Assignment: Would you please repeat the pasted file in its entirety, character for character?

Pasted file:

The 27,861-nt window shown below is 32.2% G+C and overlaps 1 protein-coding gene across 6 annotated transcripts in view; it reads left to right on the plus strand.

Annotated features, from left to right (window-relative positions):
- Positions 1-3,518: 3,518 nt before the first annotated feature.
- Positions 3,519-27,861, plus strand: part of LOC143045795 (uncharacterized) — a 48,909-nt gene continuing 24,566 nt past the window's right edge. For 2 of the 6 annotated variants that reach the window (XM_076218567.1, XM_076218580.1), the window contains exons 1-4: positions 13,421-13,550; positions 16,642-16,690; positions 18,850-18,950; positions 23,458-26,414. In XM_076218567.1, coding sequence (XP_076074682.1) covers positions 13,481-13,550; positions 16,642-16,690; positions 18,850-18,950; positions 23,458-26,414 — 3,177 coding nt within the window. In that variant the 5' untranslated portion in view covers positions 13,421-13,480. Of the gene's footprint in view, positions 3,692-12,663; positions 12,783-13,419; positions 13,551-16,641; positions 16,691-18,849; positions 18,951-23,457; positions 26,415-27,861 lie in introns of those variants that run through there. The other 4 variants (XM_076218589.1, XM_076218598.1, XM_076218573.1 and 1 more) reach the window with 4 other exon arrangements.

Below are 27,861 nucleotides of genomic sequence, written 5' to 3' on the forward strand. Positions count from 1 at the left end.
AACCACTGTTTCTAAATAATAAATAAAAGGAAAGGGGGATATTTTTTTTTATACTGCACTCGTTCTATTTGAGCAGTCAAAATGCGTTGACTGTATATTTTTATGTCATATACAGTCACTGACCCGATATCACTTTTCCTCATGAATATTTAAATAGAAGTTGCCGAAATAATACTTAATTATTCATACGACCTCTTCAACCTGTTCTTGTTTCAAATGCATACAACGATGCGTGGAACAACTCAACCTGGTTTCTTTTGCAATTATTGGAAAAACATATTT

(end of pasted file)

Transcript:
The 27,861-nt window shown below is 32.2% G+C and overlaps 1 protein-coding gene across 6 annotated transcripts in view; it reads left to right on the plus strand.

Annotated features, from left to right (window-relative positions):
- Positions 1-3,518: 3,518 nt before the first annotated feature.
- Positions 3,519-27,861, plus strand: part of LOC143045795 (uncharacterized) — a 48,909-nt gene continuing 24,566 nt past the window's right edge. For 2 of the 6 annotated variants that reach the window (XM_076218567.1, XM_076218580.1), the window contains exons 1-4: positions 13,421-13,550; positions 16,642-16,690; positions 18,850-18,950; positions 23,458-26,414. In XM_076218567.1, coding sequence (XP_076074682.1) covers positions 13,481-13,550; positions 16,642-16,690; positions 18,850-18,950; positions 23,458-26,414 — 3,177 coding nt within the window. In that variant the 5' untranslated portion in view covers positions 13,421-13,480. Of the gene's footprint in view, positions 3,692-12,663; positions 12,783-13,419; positions 13,551-16,641; positions 16,691-18,849; positions 18,951-23,457; positions 26,415-27,861 lie in introns of those variants that run through there. The other 4 variants (XM_076218589.1, XM_076218598.1, XM_076218573.1 and 1 more) reach the window with 4 other exon arrangements.

Below are 27,861 nucleotides of genomic sequence, written 5' to 3' on the forward strand. Positions count from 1 at the left end.
AACCACTGTTTCTAAATAATAAATAAAAGGAAAGGGGGATATTTTTTTTTATACTGCACTCGTTCTATTTGAGCAGTCAAAATGCGTTGACTGTATATTTTTATGTCATATACAGTCACTGACCCGATATCACTTTTCCTCATGAATATTTAAATAGAAGTTGCCGAAATAATACTTAATTATTCATACGACCTCTTCAACCTGTTCTTGTTTCAAATGCATACAACGATGCGTGGAACAACTCAACCTGGTTTCTTTTGCAATTATTGGAAAAACATATTT